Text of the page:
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SermonIndex.net : Christian Books : Psalm 68:25-27

Commentary On Psalms Volume 3 by Jean Calvin

Psalm 68:25-27

25. The singers went before, the players on instruments followed after; in the midst were the damsels playing with timbrels. 26. Bless ye God in the congregations, even the Lord, O ye who are of the fountain of Israel! 27. There is little Benjamin their ruler, the princes of Judah in their assembly, the princes of Zebulun, and the princes of Naphtali.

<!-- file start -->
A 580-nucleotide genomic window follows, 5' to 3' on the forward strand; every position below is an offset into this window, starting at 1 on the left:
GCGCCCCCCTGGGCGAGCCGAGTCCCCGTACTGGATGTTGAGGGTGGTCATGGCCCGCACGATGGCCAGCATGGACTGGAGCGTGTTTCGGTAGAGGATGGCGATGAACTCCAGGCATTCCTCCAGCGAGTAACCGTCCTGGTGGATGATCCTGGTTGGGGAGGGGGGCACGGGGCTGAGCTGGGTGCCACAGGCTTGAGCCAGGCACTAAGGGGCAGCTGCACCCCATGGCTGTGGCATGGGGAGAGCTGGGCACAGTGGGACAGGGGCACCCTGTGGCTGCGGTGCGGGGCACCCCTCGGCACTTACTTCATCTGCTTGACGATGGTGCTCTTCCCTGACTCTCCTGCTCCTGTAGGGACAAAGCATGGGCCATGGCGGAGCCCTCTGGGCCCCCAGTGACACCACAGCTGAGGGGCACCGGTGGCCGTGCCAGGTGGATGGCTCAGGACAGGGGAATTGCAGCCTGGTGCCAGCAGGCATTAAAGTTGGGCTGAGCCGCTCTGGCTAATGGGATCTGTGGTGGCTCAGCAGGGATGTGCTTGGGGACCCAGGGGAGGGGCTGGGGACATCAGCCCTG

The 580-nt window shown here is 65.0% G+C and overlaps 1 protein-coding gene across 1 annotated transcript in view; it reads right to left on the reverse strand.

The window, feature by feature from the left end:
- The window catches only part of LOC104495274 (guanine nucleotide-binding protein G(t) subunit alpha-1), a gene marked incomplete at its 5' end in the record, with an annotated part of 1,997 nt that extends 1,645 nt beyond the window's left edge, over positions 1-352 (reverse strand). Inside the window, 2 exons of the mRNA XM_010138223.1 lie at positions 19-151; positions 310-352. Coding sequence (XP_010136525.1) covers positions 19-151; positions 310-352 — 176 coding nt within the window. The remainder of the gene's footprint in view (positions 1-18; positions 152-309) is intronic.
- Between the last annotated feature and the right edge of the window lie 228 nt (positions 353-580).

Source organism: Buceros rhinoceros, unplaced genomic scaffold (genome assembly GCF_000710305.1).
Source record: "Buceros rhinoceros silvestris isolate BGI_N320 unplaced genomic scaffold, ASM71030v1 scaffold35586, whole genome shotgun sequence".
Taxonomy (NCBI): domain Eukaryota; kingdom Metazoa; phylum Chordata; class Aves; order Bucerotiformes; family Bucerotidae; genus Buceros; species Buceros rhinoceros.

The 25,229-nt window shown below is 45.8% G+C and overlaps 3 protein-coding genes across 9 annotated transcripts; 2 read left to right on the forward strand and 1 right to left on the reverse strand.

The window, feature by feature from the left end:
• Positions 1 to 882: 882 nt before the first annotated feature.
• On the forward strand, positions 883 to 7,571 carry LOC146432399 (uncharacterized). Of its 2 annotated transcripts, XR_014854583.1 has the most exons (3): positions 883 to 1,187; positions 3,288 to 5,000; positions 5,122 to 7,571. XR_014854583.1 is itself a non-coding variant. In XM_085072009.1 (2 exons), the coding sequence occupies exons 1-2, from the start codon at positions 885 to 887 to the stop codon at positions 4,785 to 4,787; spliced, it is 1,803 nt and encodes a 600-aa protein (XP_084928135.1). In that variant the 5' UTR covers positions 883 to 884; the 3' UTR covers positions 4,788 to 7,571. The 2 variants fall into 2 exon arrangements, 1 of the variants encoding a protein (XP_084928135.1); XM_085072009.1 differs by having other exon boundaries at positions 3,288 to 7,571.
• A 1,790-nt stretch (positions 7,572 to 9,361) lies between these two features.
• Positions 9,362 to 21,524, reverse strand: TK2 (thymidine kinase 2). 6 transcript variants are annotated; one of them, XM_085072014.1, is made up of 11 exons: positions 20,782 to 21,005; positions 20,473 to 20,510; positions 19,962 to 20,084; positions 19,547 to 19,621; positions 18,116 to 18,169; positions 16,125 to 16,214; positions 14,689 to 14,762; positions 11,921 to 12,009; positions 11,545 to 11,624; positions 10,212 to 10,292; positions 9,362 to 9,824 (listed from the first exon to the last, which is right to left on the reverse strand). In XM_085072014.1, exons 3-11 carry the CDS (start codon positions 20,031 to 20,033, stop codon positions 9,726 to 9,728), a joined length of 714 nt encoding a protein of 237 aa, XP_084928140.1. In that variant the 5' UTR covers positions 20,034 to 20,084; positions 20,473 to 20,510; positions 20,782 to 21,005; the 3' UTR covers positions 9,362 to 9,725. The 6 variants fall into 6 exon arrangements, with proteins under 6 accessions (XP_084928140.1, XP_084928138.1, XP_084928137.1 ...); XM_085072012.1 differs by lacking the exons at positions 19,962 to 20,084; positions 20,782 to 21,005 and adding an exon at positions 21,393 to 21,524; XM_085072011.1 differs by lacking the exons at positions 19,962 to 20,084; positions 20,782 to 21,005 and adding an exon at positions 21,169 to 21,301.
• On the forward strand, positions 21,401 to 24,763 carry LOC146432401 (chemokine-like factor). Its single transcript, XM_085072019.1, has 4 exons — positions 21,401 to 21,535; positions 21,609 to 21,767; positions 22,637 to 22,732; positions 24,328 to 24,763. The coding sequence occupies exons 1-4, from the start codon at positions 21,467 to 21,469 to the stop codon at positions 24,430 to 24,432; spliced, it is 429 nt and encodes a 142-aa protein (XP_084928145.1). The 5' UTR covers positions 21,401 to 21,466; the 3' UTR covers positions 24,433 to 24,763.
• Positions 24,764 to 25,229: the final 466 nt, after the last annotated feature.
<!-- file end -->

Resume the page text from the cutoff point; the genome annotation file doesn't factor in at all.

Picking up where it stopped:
25. The singers went before It is evident that he does not now speak of an army in battle array, but of a solemn assembly held for offering up thanksgivings to God for victory. God had openly shown that he was their leader in war, and to him the song of triumph is with propriety addressed. Mention is made of distinct choirs employed in his service, and particularly of such as played upon the timbrel; for, absurd as the practice may appear to us, it was then customary for the women to play upon that instrument. By the fountain from which they are called upon to bless God, some understand the heart, as it is known that those praises which proceed from the lips merely, and are hypocritical, meet with the Divine reprobation. But I conceive the true meaning to be, that all are summoned to praise the Lord who could deduce their origin from the patriarch Jacob. Many might not sustain the character which answered to their high vocation; but, as the whole race had been chosen of God, the Psalmist very properly invites them to engage in this devotional exercise. At the same time, I see nothing objectionable in the opinion, if any persist in preferring it, that the term is here used to distinguish the true saints of God from those who vainly boasted of being the posterity of Abraham, while they had degenerated from his spirit. Those only who walk in the footsteps of his faith are reckoned to be his children. It has caused some surprise that, in a general description of the sacred assemblies of the people, precedence should have been given to the tribe of Benjamin According to certain interpreters, this is owing to the position which it occupied, as being next to David; and honor is put upon the tribes of Zebulun and Naphtali, which, though they lay at a great distance, were in a particular manner friendly and attached to him. Others think that the whole nation is represented under the tribes specified, which were at once the nearest and most distant. These conjectures are probable enough, but the point is one which may be left in uncertainty, as there may have been some other reason, which it is impossible for us to discover. It has been suggested that Benjamin is called little on account of the smallness of its numbers, the tribe having been nearly exterminated for the crime of the men of Gibeah, (Judges 19:20;) but David would not probably have adverted to any reproach of this kind in calling them to take so prominent a part in the praises of God. The inspired writers, in speaking of the tribes, often allude to the patriarchs from whom they respectively took their origin; nor is it surprising that the posterity of Benjamin, who was the youngest of Jacob's children, should receive the designation here given to them; and the truth is, that even antecedently to the heavy stroke which befell them, they were not numerous. Interpreters, by general consent, have considered that Benjamin is called ruler, as Saul, who was first made king in Israel, belonged to this tribe; but I cannot bring myself to think it probable that David would have made such an unseasonable allusion to Saul's memory, whose government is everywhere represented in Scripture as pregnant with disaster, and which was to be buried in that of his successor, whose reign is so prominently brought forward in this psalm. The more likely conjecture is, that this title of dignity is applied in order to put honor upon a tribe, which some might despise for its smallness, and to intimate that the Benjamites, though few in numbers, and not possessed of great influence, formed one head in Israel as well as the rest. Others may be disposed to think that there must have been some illustrious individual in this and the two tribes mentioned along with it, or that the whole tribe had signalised itself in a recent battle. Though honorable mention is made of these tribes, yet the chief place in the numbers assembled together at this time is assigned to the princes of Judah. Some think that the copulative is understood, and read, the princes of Judah and their congregation The Hebrew word which we translate congregation is by others translated stoning. But it seems preferable to construe the words as implying that this tribe presided over the assembly which marched under its auspices in war. The power of summoning the people together is thus asserted as belonging to Judah, and it is represented as honored with the government and primacy of the kingdom.

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